Nick Christenson commented, "Gary was not only a mentor to me when I joined his agency, but also a true friend and the best man at my wedding. A brilliant businessman who built two very successful companies and did not believe the word ‘no’ existed … a true legend in the industry. I will miss our many conversations about the business, our love of golf and will always have fond memories of the many trips we experienced together. He will be missed dearly by his many friends."
Jay Forbes, president of The Forbes Connection reflected on the fact that, "Gary was one of the good guys in our business – a long time friend, respected business entrepreneur and real gentleman – he was among the leaders in the brokerage community."
Burns is survived by his wife, Georgia; his two children, Kelley (Robert) Fahey and Samuel Burns; his stepdaughter Kari Hoerchler and his stepfather Joseph Johnroe.
Memorial contributions in Gary’s name may be made to Northwestern Memorial Hospital / Lung Cancer Research, 251 East Huron St., Galter Pavilion, Suite 3-200, Chicago, Ill. 60611. Contributions also may be made to Rush University Medical Center / Lung Cancer Research, 1700 W. Van Buren St., Suite 250, Chicago, Ill. 60612.
Take care, my friend. I'll miss you. Twenty-eight years of off and on. Sorry we didn't get the chance to play golf. Jeff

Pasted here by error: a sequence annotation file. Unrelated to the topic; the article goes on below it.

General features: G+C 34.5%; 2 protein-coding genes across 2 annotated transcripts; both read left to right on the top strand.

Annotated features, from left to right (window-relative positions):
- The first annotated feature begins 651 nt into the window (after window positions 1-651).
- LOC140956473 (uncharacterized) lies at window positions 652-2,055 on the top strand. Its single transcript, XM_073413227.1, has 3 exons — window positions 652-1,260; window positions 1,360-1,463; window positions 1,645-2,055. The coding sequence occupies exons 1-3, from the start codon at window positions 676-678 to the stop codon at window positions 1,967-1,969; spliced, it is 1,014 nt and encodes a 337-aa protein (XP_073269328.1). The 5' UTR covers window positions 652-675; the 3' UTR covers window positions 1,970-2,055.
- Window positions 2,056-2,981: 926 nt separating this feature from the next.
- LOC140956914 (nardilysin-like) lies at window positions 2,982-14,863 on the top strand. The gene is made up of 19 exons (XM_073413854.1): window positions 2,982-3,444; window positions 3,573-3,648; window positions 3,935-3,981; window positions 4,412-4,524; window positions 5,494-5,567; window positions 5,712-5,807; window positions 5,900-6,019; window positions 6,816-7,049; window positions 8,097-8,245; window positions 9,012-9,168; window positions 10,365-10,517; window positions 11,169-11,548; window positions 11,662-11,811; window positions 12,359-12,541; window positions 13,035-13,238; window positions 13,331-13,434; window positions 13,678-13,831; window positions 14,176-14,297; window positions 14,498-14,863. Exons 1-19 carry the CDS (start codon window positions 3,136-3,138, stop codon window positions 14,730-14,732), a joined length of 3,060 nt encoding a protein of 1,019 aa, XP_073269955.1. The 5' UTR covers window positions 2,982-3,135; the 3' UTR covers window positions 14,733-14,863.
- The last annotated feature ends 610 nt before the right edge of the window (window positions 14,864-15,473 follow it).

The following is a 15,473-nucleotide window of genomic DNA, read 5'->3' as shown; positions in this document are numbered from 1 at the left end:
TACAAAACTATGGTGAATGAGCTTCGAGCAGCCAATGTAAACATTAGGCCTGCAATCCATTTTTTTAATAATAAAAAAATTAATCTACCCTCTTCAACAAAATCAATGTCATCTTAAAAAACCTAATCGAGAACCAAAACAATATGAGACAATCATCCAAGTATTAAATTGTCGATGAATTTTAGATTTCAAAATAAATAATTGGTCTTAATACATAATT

Shopko gets new marketing chief
GREEN BAY, Wis. — Ulta Beauty’s former VP marketing has taken on a new role at Shopko.
The company said Nancy Altman has joined the retailer’s executive team as SVP and chief marketing officer. In her new role, Altman will be responsible for clearly communicating the Shopko brand to the company’s current and new customers and implementing cohesive marketing initiatives across multiple formats, including brick-and-mortar stores and the company’s e-commerce site. She also will be responsible for overseeing public relations efforts and the Shopko Foundation with the goal of uniting all of Shopko’s branding elements.
Shopko noted Altman is joining the company as it continues to convert more than 160 Pamida stores to its new Shopko Hometown format, as part of a merger with Pamida that was finalized earlier this year.
"Following our recent merger with Pamida, strategic marketing will be a vital element in our effort to seamlessly fold the two brands into one and clearly communicate the Shopko Hometown difference to current and new customers," Shopko chairman, president and CEO Paul Jones said. "Nancy brings high-level marketing experience, a proven track record of success and a fresh perspective to our team that will be invaluable as we work toward our vision to become America’s hometown retailer through expansion of our Shopko Hometown retail concept."
In addition to working at Ulta, Altman also previously served as SVP marketing at Toronto-based Premier Salons and SVP marketing for Younkers, a former division of Saks Department Store Group. Altman currently serves on the board of directors for the Retail Advertising and Marketing Association, a division of the National Retail Federation.